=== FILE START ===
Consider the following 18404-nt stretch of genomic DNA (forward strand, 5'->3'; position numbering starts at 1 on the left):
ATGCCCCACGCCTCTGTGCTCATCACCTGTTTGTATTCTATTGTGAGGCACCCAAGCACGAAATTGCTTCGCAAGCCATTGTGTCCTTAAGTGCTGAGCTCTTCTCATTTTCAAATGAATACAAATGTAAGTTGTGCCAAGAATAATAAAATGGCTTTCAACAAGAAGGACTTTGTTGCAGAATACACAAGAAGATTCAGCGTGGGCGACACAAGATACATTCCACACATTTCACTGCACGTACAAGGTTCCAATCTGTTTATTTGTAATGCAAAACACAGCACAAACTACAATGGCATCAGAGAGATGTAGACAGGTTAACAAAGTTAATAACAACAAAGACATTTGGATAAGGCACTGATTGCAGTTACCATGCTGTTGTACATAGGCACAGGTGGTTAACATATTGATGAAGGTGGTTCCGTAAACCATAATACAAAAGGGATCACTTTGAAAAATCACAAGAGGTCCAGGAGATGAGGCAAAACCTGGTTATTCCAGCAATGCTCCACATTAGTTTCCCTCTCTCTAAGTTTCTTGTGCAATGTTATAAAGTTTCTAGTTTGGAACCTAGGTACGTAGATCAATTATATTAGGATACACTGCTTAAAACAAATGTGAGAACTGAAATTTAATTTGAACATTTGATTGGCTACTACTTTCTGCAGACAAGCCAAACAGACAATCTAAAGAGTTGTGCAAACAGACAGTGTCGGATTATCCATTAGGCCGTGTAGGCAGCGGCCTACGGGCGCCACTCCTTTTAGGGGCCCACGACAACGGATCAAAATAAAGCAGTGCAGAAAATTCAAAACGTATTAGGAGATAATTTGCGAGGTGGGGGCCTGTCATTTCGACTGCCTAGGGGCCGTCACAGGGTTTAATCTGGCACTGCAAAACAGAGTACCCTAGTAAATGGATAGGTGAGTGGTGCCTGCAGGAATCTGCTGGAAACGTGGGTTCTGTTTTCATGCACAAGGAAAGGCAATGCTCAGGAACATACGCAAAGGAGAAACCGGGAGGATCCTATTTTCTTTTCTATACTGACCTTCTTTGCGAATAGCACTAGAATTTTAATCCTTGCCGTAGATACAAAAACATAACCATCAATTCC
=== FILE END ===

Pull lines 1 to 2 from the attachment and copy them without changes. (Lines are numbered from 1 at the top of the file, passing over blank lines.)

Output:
Consider the following 18404-nt stretch of genomic DNA (forward strand, 5'->3'; position numbering starts at 1 on the left):
ATGCCCCACGCCTCTGTGCTCATCACCTGTTTGTATTCTATTGTGAGGCACCCAAGCACGAAATTGCTTCGCAAGCCATTGTGTCCTTAAGTGCTGAGCTCTTCTCATTTTCAAATGAATACAAATGTAAGTTGTGCCAAGAATAATAAAATGGCTTTCAACAAGAAGGACTTTGTTGCAGAATACACAAGAAGATTCAGCGTGGGCGACACAAGATACATTCCACACATTTCACTGCACGTACAAGGTTCCAATCTGTTTATTTGTAATGCAAAACACAGCACAAACTACAATGGCATCAGAGAGATGTAGACAGGTTAACAAAGTTAATAACAACAAAGACATTTGGATAAGGCACTGATTGCAGTTACCATGCTGTTGTACATAGGCACAGGTGGTTAACATATTGATGAAGGTGGTTCCGTAAACCATAATACAAAAGGGATCACTTTGAAAAATCACAAGAGGTCCAGGAGATGAGGCAAAACCTGGTTATTCCAGCAATGCTCCACATTAGTTTCCCTCTCTCTAAGTTTCTTGTGCAATGTTATAAAGTTTCTAGTTTGGAACCTAGGTACGTAGATCAATTATATTAGGATACACTGCTTAAAACAAATGTGAGAACTGAAATTTAATTTGAACATTTGATTGGCTACTACTTTCTGCAGACAAGCCAAACAGACAATCTAAAGAGTTGTGCAAACAGACAGTGTCGGATTATCCATTAGGCCGTGTAGGCAGCGGCCTACGGGCGCCACTCCTTTTAGGGGCCCACGACAACGGATCAAAATAAAGCAGTGCAGAAAATTCAAAACGTATTAGGAGATAATTTGCGAGGTGGGGGCCTGTCATTTCGACTGCCTAGGGGCCGTCACAGGGTTTAATCTGGCACTGCAAAACAGAGTACCCTAGTAAATGGATAGGTGAGTGGTGCCTGCAGGAATCTGCTGGAAACGTGGGTTCTGTTTTCATGCACAAGGAAAGGCAATGCTCAGGAACATACGCAAAGGAGAAACCGGGAGGATCCTATTTTCTTTTCTATACTGACCTTCTTTGCGAATAGCACTAGAATTTTAATCCTTGCCGTAGATACAAAAACATAACCATCAATTCC